# Step-by-Step Debt Snowball Guide

## Getting Started

The purpose of this post is to get you familiar with how the **debt snowball table** page works. It can be confusing at first, but it will help once you see the entire process from start to finish. The most important month in the table is month #1 (the current month).

In the example below, I have created a new Undebt.it account sometime in **January** with a **monthly budget of $1,400** and added **6 different debt accounts** using a **custom payoff plan**.

Here is what we see when we first start out:

Take a look at month #1, **January**. There are two lines of numbers shown; the top line (in black) is the scheduled payment amount for each debt and the bottom line (in blue) shows the amount that you have paid for the month. All of the blue numbers are zero because I haven’t recorded any payments yet. Notice in the statbar (top right) that it shows **$0** for payments made.

Now look at the Chase Amazon account. The payment due for that account in January is **$597**. It has a minimum payment due of **$25** and is first in line to be paid off, so it gets all of the debt snowball amount of **$572** ($572 + $25 = $597). The other accounts are all set to get the minimum amount paid this month.

## The First Payment

I’m going to make the monthly payment for the *Line of Credit* (debt #2) of **$100**.

Now that the *Line of Credit* is paid off, notice how the **$100** payment is now shown in blue and there is a “-” in the payment due row. The “-” means that there is nothing due. There is also $100 showing up in the *Payments Made* statbar on the top-right. The *Total Payments* column shows $1,300 left in the budget to be paid and $100 paid.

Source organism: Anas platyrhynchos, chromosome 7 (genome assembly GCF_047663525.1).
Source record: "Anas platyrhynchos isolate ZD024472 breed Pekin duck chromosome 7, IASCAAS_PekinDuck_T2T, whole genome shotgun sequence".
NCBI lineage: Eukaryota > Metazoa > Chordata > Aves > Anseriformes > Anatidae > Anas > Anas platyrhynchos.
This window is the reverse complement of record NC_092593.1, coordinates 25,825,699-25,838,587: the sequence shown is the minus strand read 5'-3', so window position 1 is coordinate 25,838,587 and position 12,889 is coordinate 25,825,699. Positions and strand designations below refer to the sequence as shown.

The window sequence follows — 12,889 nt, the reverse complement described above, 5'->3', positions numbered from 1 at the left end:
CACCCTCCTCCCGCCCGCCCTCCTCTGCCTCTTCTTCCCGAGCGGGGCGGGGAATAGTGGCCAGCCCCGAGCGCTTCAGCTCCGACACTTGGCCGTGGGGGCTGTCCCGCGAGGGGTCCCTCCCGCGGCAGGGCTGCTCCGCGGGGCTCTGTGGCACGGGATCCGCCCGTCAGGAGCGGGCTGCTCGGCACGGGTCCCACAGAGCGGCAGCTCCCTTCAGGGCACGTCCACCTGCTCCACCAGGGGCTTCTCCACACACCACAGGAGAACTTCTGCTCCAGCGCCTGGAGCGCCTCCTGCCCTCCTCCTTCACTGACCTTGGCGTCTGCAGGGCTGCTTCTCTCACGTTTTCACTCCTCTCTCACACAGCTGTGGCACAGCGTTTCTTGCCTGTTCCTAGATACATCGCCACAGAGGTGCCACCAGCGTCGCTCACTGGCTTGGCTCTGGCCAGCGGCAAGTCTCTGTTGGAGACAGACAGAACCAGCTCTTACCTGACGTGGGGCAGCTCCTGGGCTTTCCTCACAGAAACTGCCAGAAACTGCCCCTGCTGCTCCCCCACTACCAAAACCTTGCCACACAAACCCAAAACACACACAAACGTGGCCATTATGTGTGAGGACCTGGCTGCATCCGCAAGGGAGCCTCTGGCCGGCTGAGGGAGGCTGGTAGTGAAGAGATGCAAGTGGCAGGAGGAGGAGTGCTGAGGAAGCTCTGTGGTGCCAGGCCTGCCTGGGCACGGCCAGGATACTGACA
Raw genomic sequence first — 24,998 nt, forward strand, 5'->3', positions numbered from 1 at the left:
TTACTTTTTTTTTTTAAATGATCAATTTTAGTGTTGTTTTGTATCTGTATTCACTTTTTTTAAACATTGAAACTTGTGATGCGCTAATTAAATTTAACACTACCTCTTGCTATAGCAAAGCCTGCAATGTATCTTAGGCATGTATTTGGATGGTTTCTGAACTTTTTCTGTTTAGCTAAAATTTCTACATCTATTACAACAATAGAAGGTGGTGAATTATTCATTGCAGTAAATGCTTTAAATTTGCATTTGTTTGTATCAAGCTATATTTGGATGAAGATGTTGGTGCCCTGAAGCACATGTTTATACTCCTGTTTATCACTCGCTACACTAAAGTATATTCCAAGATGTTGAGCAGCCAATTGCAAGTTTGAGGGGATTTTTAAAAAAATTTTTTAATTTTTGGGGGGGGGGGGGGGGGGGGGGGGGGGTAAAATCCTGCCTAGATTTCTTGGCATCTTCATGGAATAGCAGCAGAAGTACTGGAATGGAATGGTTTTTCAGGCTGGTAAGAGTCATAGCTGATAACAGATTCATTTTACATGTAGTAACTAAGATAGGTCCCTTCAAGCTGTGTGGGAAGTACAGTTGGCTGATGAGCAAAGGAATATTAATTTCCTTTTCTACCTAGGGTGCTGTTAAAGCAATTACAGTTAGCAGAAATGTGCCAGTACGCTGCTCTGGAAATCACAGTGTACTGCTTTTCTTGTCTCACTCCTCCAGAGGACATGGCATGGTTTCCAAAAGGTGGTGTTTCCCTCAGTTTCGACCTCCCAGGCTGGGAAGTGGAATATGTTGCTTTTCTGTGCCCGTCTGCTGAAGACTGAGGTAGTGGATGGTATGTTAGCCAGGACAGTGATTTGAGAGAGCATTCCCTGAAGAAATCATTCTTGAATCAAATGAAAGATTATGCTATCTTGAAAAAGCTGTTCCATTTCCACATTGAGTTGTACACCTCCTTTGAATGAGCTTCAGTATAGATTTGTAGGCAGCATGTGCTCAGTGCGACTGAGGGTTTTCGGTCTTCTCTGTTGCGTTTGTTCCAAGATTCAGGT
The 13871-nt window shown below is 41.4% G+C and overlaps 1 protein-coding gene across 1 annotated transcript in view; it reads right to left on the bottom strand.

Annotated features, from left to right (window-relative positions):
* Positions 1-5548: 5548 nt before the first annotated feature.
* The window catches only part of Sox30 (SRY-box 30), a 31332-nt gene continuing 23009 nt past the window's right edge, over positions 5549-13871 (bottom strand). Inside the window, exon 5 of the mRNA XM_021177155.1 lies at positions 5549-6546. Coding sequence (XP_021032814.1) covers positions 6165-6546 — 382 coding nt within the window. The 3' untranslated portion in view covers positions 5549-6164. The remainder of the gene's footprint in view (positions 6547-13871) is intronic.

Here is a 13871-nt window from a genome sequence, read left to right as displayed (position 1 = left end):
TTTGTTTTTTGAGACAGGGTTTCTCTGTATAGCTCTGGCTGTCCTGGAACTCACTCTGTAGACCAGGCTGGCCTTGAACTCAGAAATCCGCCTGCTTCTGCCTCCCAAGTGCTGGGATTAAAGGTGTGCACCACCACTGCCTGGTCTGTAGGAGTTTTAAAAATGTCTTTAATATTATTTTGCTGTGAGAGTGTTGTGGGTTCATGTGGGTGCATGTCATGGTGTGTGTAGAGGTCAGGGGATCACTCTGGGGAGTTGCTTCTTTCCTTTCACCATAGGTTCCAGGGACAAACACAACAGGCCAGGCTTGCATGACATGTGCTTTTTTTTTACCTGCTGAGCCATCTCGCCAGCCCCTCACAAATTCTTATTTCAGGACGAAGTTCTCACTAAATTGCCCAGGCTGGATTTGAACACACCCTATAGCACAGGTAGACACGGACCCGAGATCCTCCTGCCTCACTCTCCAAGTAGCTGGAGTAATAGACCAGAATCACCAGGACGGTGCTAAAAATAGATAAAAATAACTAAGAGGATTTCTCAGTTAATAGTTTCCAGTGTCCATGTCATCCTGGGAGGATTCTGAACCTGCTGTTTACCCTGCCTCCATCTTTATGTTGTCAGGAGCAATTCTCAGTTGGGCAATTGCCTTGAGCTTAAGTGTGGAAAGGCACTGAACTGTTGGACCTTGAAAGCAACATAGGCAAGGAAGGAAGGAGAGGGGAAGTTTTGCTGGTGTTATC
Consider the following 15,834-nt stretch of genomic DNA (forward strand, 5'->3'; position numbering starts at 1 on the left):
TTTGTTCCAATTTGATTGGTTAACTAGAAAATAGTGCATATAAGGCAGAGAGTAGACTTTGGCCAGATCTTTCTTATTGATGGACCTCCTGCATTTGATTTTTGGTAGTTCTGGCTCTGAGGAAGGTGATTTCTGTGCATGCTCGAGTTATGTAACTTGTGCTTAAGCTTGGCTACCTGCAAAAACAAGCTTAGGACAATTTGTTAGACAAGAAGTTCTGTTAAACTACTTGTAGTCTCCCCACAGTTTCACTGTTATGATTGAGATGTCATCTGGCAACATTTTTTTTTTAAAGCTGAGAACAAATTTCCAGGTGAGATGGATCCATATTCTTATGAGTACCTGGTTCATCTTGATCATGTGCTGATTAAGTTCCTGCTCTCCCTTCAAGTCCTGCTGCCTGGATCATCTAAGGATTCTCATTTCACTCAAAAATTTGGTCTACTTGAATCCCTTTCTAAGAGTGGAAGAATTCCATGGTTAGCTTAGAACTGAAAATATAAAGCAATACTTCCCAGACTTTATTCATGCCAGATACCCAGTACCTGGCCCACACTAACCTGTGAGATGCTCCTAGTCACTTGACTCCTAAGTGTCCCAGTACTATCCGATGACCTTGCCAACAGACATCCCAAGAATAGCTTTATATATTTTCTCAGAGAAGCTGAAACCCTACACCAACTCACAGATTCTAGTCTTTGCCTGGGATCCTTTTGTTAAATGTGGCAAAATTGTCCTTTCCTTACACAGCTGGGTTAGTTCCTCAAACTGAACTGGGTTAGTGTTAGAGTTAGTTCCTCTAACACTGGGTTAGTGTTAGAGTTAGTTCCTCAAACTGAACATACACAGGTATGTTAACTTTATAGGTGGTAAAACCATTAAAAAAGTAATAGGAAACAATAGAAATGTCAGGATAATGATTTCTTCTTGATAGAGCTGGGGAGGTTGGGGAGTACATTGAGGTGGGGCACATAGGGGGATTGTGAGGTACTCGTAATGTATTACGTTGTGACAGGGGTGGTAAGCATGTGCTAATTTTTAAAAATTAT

## Making Some More Payments

Now I’m going to pay off the *Discover* and *Toyota* accounts with their scheduled payment amounts of **$250** & **$145**.

Now we see **$495** in the *Payments Made* area. Moving right along…

## Making a Partial (Bi-Weekly) Payment

Now we start getting into some advanced stuff, partial payments. In this example, I have a *Vanguard 401k loan* that gets taken out of my bi-weekly check. Each payment is for **$129**, so it’s really **$258** for the month. It’s also important to note that the minimum amount on this account is set to $258 and these types of accounts work best with the due date set at the end of the month.

Take a look at the *Vanguard* column and you’ll notice a couple of things: first, there is **$129** in blue which is what you’d expect to t see after making a payment. However, notice how there is an asterisk (*****) next to the payment due amount (in black). This tells you that a partial payment has been made and that we still need to pay that amount (they happen to be same since we are paying the loan amount in two equal chunks).

One last important thing to note is regarding due dates. Since I only paid **$129** out of the **$258** due, the due date does not get bumped up to the next month. It only gets adjusted when you have paid at least the minimum amount due for the month.

## Making Another Partial Payment